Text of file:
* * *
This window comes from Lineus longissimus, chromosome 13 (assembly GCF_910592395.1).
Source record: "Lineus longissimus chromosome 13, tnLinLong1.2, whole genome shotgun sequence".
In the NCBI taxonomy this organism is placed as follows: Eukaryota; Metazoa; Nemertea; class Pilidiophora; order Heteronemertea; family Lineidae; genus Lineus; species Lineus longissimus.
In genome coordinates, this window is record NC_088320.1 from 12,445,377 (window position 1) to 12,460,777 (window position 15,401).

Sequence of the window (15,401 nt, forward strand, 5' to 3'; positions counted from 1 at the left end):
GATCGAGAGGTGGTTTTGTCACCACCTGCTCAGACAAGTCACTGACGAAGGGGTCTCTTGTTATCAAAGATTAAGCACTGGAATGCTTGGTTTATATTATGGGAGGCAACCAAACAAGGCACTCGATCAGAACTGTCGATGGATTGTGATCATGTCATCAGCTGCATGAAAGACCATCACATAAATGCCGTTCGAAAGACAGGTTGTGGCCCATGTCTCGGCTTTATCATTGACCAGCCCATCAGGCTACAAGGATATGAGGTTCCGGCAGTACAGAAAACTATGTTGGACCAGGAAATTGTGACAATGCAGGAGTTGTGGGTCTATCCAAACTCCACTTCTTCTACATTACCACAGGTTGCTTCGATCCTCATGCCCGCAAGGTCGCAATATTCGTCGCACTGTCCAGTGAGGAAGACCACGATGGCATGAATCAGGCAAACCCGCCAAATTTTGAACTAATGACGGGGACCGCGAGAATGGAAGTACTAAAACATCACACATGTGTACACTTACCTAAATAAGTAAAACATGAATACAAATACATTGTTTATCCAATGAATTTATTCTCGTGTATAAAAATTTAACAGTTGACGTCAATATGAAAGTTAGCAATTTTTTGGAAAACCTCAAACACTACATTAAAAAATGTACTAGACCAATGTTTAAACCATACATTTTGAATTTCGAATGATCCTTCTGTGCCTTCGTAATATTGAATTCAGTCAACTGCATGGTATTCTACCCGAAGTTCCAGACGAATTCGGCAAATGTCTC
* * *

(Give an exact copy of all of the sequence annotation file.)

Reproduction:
This window comes from Lineus longissimus, chromosome 13 (assembly GCF_910592395.1).
Source record: "Lineus longissimus chromosome 13, tnLinLong1.2, whole genome shotgun sequence".
In the NCBI taxonomy this organism is placed as follows: Eukaryota; Metazoa; Nemertea; class Pilidiophora; order Heteronemertea; family Lineidae; genus Lineus; species Lineus longissimus.
In genome coordinates, this window is record NC_088320.1 from 12,445,377 (window position 1) to 12,460,777 (window position 15,401).

Sequence of the window (15,401 nt, forward strand, 5' to 3'; positions counted from 1 at the left end):
GATCGAGAGGTGGTTTTGTCACCACCTGCTCAGACAAGTCACTGACGAAGGGGTCTCTTGTTATCAAAGATTAAGCACTGGAATGCTTGGTTTATATTATGGGAGGCAACCAAACAAGGCACTCGATCAGAACTGTCGATGGATTGTGATCATGTCATCAGCTGCATGAAAGACCATCACATAAATGCCGTTCGAAAGACAGGTTGTGGCCCATGTCTCGGCTTTATCATTGACCAGCCCATCAGGCTACAAGGATATGAGGTTCCGGCAGTACAGAAAACTATGTTGGACCAGGAAATTGTGACAATGCAGGAGTTGTGGGTCTATCCAAACTCCACTTCTTCTACATTACCACAGGTTGCTTCGATCCTCATGCCCGCAAGGTCGCAATATTCGTCGCACTGTCCAGTGAGGAAGACCACGATGGCATGAATCAGGCAAACCCGCCAAATTTTGAACTAATGACGGGGACCGCGAGAATGGAAGTACTAAAACATCACACATGTGTACACTTACCTAAATAAGTAAAACATGAATACAAATACATTGTTTATCCAATGAATTTATTCTCGTGTATAAAAATTTAACAGTTGACGTCAATATGAAAGTTAGCAATTTTTTGGAAAACCTCAAACACTACATTAAAAAATGTACTAGACCAATGTTTAAACCATACATTTTGAATTTCGAATGATCCTTCTGTGCCTTCGTAATATTGAATTCAGTCAACTGCATGGTATTCTACCCGAAGTTCCAGACGAATTCGGCAAATGTCTC